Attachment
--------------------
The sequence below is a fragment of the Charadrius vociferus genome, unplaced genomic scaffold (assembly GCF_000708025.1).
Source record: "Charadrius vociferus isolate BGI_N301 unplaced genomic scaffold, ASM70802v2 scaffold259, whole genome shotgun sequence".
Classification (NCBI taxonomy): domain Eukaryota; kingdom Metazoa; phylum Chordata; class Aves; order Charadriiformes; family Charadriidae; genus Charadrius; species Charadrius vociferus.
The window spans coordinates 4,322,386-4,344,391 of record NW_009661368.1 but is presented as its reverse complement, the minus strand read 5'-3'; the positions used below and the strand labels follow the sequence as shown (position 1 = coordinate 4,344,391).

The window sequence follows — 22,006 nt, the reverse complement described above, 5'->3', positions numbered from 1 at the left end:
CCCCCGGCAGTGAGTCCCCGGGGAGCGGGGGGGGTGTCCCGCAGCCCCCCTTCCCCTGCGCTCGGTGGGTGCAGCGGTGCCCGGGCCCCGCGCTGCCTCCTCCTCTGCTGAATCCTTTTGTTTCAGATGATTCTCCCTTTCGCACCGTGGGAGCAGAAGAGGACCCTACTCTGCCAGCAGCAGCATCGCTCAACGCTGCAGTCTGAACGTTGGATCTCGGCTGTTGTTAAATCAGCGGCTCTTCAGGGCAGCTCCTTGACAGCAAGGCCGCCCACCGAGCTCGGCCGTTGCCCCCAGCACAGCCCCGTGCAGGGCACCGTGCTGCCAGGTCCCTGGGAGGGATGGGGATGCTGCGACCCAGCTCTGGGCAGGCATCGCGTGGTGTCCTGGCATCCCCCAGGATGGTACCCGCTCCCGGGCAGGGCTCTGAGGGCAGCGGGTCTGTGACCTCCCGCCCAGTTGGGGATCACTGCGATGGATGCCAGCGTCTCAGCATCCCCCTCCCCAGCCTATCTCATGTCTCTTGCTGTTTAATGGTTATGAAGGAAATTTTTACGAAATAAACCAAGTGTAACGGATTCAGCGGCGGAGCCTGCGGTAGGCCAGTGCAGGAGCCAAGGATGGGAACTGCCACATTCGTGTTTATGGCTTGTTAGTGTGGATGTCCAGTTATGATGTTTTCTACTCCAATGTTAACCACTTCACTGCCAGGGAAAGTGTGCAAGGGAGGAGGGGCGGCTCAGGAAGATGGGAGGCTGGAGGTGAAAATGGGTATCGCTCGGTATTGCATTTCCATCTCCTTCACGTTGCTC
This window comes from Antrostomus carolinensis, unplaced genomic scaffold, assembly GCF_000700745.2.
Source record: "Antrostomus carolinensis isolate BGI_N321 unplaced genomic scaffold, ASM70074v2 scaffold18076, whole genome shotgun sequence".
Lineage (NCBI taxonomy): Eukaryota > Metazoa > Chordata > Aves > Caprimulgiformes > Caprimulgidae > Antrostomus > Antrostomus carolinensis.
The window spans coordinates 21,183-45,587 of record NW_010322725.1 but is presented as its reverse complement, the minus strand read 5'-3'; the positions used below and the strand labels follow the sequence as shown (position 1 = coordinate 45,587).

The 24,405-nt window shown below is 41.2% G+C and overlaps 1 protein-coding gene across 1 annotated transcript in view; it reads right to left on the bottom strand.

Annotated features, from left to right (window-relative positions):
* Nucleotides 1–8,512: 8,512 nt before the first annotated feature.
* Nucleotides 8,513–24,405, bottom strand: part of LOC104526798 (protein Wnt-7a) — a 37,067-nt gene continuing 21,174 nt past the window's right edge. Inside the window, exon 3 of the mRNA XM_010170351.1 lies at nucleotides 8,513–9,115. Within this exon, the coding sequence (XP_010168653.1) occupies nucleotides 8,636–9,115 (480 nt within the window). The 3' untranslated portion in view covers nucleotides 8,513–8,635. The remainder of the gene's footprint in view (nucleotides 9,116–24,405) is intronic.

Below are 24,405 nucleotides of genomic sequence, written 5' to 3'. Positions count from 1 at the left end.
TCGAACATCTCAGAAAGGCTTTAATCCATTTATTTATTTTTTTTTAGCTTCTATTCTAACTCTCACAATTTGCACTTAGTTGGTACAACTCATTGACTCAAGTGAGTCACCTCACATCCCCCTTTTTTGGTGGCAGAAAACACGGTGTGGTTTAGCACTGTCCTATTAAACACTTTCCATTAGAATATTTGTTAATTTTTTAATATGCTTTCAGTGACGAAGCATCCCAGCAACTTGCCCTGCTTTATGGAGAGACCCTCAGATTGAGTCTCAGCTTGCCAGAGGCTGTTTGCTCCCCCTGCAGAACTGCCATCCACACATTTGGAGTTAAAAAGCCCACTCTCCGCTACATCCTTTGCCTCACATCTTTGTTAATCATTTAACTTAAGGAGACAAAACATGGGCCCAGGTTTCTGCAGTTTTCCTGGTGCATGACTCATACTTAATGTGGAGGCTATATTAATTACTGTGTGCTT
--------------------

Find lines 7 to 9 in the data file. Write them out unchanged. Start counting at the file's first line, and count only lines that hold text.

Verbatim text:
This window comes from Antrostomus carolinensis, unplaced genomic scaffold, assembly GCF_000700745.2.
Source record: "Antrostomus carolinensis isolate BGI_N321 unplaced genomic scaffold, ASM70074v2 scaffold18076, whole genome shotgun sequence".
Lineage (NCBI taxonomy): Eukaryota > Metazoa > Chordata > Aves > Caprimulgiformes > Caprimulgidae > Antrostomus > Antrostomus carolinensis.